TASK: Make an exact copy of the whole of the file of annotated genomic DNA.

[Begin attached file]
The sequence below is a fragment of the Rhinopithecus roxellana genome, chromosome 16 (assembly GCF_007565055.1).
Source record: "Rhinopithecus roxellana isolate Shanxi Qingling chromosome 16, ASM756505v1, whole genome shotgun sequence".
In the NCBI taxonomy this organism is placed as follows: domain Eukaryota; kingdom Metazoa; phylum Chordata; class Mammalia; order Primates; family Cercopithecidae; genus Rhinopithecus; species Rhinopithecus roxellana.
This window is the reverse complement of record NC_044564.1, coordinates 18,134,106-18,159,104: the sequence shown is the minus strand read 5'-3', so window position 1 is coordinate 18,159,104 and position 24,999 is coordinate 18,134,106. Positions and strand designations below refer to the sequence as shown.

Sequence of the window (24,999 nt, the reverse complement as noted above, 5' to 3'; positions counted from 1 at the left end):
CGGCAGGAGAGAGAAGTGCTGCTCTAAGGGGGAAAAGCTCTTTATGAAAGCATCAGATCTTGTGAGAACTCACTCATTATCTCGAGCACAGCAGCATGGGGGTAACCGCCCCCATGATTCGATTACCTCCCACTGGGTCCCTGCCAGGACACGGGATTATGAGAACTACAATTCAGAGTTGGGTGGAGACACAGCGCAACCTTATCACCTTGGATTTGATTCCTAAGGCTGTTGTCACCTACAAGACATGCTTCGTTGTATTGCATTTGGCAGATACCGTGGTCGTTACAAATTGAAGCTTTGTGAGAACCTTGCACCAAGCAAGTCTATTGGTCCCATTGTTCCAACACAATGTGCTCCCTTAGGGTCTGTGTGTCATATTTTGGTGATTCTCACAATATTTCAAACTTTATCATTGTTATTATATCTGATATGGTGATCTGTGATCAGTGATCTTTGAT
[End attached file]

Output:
The sequence below is a fragment of the Rhinopithecus roxellana genome, chromosome 16 (assembly GCF_007565055.1).
Source record: "Rhinopithecus roxellana isolate Shanxi Qingling chromosome 16, ASM756505v1, whole genome shotgun sequence".
In the NCBI taxonomy this organism is placed as follows: domain Eukaryota; kingdom Metazoa; phylum Chordata; class Mammalia; order Primates; family Cercopithecidae; genus Rhinopithecus; species Rhinopithecus roxellana.
This window is the reverse complement of record NC_044564.1, coordinates 18,134,106-18,159,104: the sequence shown is the minus strand read 5'-3', so window position 1 is coordinate 18,159,104 and position 24,999 is coordinate 18,134,106. Positions and strand designations below refer to the sequence as shown.

Sequence of the window (24,999 nt, the reverse complement as noted above, 5' to 3'; positions counted from 1 at the left end):
CGGCAGGAGAGAGAAGTGCTGCTCTAAGGGGGAAAAGCTCTTTATGAAAGCATCAGATCTTGTGAGAACTCACTCATTATCTCGAGCACAGCAGCATGGGGGTAACCGCCCCCATGATTCGATTACCTCCCACTGGGTCCCTGCCAGGACACGGGATTATGAGAACTACAATTCAGAGTTGGGTGGAGACACAGCGCAACCTTATCACCTTGGATTTGATTCCTAAGGCTGTTGTCACCTACAAGACATGCTTCGTTGTATTGCATTTGGCAGATACCGTGGTCGTTACAAATTGAAGCTTTGTGAGAACCTTGCACCAAGCAAGTCTATTGGTCCCATTGTTCCAACACAATGTGCTCCCTTAGGGTCTGTGTGTCATATTTTGGTGATTCTCACAATATTTCAAACTTTATCATTGTTATTATATCTGATATGGTGATCTGTGATCAGTGATCTTTGAT